urge you to contact your local theaters and make
sure they aren't being pressured or threatened
into not showing Michael Moore's movie even though
it is assured of wide distribution.
MOORE is not coy about his hopes for "Fahrenheit
9/11," his blistering documentary attack on President
Bush and the war in Iraq. He wants it to be remembered
as the first big-audience, election-year film
that helped unseat a president.
it's not just a hope," the Oscar-winning filmmaker
said in a phone interview last week, describing
focus groups in Michigan in April at which, after
seeing the movie, previously undecided voters
expressed eagerness to defeat Mr. Bush. "We found
that if you entered the theater on the fence,
you fell off it somewhere during those two hours,"
he said. "It ignites a fire in people who had
movie's indictment of the president is nothing
if not sprawling. Mr. Moore suggests that Mr.
Bush and his administration jeopardized national
security in an effort to placate Bush family cronies
in Saudi Arabia, that the White House helped members
of Mr. bin Laden's family to flee the United States
after Sept. 11 and that the administration manipulated
terrorism alert levels in order to scare Americans
into supporting the invasion of Iraq.
Moore's previous films generated a cottage industry
of conservative commentators eager to prove sloppiness
and exaggeration in his films; a handful of mainstream
critics have also found flaws. But if "Fahrenheit
9/11" attracts the audience Mr. Moore and his
distributors are predicting, Mr. Moore may face
an onslaught of fact-checking unlike anything
he - or any other documentary filmmaker - has
ever experienced. After all, White House officials
and the Bush family began impugning the film even
before any of them had seen it.
false," said Dan Bartlett, the White House communications
director, last month when told about the film's
assertion of a sinister connection between Mr.
Bush and the family of Osama bin Laden. The former
president George H. W. Bush was quoted in The
New York Daily News calling Mr. Moore a "slime
ball" and describing the documentary as "a vicious
personal attack on our son."
how will Mr. Moore's movie stand up under close
examination? Is the film's depiction of Mr. Bush
as a lazy and duplicitous leader, blinded by his
family's financial ties to Arab moneymen and the
Saudi Arabian royal family, true to fact?
Moore and his distributors have refused to circulate
copies of the film and its script before the film's
release this Friday; his production team said
that as of last Wednesday, there was no final
script because the film was still undergoing minor
editing - for clarity, they said, not accuracy.
a year spent covering the federal commission investigating
the Sept. 11 attacks, I was recently allowed to
attend a Hollywood screening. Based on that single
viewing, and after separating out what is clearly
presented as Mr. Moore's opinion from what is
stated as fact, it seems safe to say that central
assertions of fact in "Fahrenheit 9/11" are supported
by the public record (indeed, many of them will
be familiar to those who have closely followed
Mr. Bush's political career).
Moore is on firm ground in arguing that the Bushes,
like many prominent Texas families with oil interests,
have profited handsomely from their relationships
with prominent Saudis, including members of the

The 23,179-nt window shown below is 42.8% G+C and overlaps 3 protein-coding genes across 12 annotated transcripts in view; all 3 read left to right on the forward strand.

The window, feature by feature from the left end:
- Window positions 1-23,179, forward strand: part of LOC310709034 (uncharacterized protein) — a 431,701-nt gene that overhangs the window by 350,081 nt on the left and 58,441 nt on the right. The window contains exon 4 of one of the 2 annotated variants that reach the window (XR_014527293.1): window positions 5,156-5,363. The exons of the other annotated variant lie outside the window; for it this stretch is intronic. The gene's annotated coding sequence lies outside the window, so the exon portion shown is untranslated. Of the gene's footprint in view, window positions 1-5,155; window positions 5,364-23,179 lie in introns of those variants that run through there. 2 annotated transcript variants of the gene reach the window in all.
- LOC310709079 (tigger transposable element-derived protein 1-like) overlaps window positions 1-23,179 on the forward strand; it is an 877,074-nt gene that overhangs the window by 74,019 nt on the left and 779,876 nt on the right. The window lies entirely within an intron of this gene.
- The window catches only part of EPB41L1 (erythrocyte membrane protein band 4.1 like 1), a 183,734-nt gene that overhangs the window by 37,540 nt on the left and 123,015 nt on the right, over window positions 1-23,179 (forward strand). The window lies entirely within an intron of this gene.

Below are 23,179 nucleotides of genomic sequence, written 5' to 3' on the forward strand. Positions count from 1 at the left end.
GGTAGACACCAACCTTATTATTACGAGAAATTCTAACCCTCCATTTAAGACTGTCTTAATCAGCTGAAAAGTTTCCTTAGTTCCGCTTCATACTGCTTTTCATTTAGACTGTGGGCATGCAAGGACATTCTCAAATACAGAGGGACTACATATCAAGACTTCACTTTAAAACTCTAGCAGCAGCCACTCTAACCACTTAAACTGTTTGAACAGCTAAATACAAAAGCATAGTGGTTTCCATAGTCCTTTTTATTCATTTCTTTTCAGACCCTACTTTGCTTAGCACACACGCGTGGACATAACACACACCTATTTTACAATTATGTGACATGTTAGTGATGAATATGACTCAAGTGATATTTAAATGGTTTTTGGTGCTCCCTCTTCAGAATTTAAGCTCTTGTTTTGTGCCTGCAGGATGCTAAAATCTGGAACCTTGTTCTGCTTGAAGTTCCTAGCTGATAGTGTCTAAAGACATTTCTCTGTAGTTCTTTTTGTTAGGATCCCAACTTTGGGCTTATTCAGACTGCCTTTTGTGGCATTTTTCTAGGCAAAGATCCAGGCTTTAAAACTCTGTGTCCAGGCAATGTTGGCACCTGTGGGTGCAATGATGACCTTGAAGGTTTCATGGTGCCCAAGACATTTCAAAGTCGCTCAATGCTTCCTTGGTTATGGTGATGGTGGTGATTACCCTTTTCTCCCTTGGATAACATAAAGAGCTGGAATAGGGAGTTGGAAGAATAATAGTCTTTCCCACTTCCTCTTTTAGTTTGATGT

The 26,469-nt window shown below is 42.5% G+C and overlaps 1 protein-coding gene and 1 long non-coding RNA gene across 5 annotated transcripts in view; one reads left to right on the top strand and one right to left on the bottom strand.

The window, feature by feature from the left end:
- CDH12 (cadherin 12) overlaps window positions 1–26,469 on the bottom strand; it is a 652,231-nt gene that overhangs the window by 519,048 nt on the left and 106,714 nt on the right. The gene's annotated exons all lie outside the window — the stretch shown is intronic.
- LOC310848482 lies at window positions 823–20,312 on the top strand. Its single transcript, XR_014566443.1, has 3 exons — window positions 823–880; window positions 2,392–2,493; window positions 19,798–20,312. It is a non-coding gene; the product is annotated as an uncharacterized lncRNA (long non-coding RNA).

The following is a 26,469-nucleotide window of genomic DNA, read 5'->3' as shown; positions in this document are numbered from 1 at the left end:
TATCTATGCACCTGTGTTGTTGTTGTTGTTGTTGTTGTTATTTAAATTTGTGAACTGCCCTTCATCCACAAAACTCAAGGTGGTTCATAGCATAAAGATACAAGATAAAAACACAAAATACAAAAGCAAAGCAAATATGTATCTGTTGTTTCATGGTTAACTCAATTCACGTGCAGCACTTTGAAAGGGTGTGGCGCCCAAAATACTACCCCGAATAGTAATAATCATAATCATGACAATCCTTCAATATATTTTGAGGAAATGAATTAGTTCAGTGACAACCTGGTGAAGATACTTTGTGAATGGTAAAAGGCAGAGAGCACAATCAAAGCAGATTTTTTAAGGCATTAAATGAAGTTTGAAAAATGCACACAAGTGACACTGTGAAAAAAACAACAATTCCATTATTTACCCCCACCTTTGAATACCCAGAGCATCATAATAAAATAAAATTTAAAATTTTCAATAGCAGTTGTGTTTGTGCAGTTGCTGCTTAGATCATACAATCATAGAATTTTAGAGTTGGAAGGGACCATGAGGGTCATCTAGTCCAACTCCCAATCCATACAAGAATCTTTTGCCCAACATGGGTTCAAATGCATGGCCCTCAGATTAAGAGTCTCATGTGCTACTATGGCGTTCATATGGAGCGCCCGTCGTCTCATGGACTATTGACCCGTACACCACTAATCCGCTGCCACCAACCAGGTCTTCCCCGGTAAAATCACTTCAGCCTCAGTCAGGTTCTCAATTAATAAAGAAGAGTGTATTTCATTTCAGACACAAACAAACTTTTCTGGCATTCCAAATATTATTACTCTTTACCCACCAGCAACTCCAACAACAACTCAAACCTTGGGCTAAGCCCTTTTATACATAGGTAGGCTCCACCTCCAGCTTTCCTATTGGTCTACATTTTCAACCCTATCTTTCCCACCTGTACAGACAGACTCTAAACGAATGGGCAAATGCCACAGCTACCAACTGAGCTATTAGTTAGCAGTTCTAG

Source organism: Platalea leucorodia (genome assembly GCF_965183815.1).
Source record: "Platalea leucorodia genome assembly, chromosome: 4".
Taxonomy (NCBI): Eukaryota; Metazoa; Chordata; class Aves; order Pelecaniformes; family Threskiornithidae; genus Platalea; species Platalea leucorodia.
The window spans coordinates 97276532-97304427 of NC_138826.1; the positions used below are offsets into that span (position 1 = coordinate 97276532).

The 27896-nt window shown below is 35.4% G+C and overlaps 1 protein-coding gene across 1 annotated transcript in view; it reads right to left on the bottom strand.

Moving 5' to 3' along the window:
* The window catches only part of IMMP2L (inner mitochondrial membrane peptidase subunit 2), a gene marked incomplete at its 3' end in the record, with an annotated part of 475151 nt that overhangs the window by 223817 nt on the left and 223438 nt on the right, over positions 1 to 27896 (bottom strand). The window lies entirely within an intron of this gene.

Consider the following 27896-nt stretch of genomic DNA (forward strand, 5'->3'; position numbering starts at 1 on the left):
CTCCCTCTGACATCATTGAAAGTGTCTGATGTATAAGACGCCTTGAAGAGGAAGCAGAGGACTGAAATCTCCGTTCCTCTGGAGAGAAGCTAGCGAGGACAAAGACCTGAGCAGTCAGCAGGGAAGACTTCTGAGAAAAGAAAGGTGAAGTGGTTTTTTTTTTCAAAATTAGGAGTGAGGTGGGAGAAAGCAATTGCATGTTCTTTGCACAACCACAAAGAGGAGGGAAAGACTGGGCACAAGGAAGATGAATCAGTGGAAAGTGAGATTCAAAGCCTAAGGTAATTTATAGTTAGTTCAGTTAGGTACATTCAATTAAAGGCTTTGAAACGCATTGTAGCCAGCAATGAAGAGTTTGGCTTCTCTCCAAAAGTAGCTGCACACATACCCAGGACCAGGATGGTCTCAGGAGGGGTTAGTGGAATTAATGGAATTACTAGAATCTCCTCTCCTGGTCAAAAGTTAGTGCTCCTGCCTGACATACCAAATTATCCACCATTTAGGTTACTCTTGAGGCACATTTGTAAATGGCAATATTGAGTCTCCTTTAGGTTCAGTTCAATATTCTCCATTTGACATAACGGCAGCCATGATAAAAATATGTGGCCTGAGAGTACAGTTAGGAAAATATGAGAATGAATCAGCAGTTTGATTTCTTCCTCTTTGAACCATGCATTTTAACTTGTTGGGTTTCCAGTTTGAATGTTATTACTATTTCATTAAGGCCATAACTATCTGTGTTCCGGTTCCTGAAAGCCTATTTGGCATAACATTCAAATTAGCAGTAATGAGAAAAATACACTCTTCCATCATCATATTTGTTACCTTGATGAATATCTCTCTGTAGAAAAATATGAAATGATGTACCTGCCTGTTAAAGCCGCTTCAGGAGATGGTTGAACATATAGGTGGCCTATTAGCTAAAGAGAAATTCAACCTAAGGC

royal family and of the large and fabulously wealthy
bin Laden clan, which has insisted it long ago
disowned Osama. Mr. Moore spends several minutes
in the film documenting ties between the president
and James R. Bath, a financial advisor to a prominent
member of the bin Laden family who was an original
investor in Mr. Bush's Arbusto energy company
and who served with the future president in the
Air National Guard in the early 1970's. The Bath
friendship, which indirectly links Mr. Bush to
the family of the world's most notorious terrorist,
has received less attention from national news
organization than it has from reporters in Texas,
but it has been well documented.
Moore charges that President Bush and his aides
paid too little attention to warnings in the summer
of 2001 that Al Qaeda was about to attack, including
a detailed Aug. 6, 2001, C.I.A. briefing that
warned of terrorism within the country's borders.
In its final report next month, the Sept. 11 commission
can be expected to offer support to this assertion.
Mr. Moore says that instead of focusing on Al
Qaeda, the president spent 42 percent of his first
eight months in office on vacation; the figure
came not from a conspiracy-hungry Web site but
from a calculation by The Washington Post.
most valid criticisms of the film are likely to
involve the artful way that Mr. Moore connects
the facts, and whether he has left out others
that might undermine his scalding attack. A great
many statistics fly by in the movie - such as
assertions that 6 percent to 7 percent of the
United States is owned by Saudi Arabians, and
that Saudi companies have paid more than $1.4
billion to Bush family interests. But Mr. Moore
doesn't explain how he arrived at them, or what
these vague interests comprise. Mr. Moore and
his team say they have news reports and other
evidence to back up the numbers and that it will
be posted on his Web site (www.michaelmoore.com)
after the film's release.
Moore may also be criticized for the way he portrays
the evacuation of the extended bin Laden family
from the United States after Sept. 11. As the
Sept. 11 commission has found, the Saudi government
was able to pull strings at senior levels of the
Bush administration to help the bin Ladens leave
the United States. But while the film clearly
suggests that the flights occurred at a time when
all air traffic was grounded immediately after
the attacks ("Even Ricky Martin couldn't fly,"
Mr. Moore says over video of the singer wandering
in an airport lobby), the Sept. 11 commission
said in a report this April that there was "no
credible evidence that any chartered flights of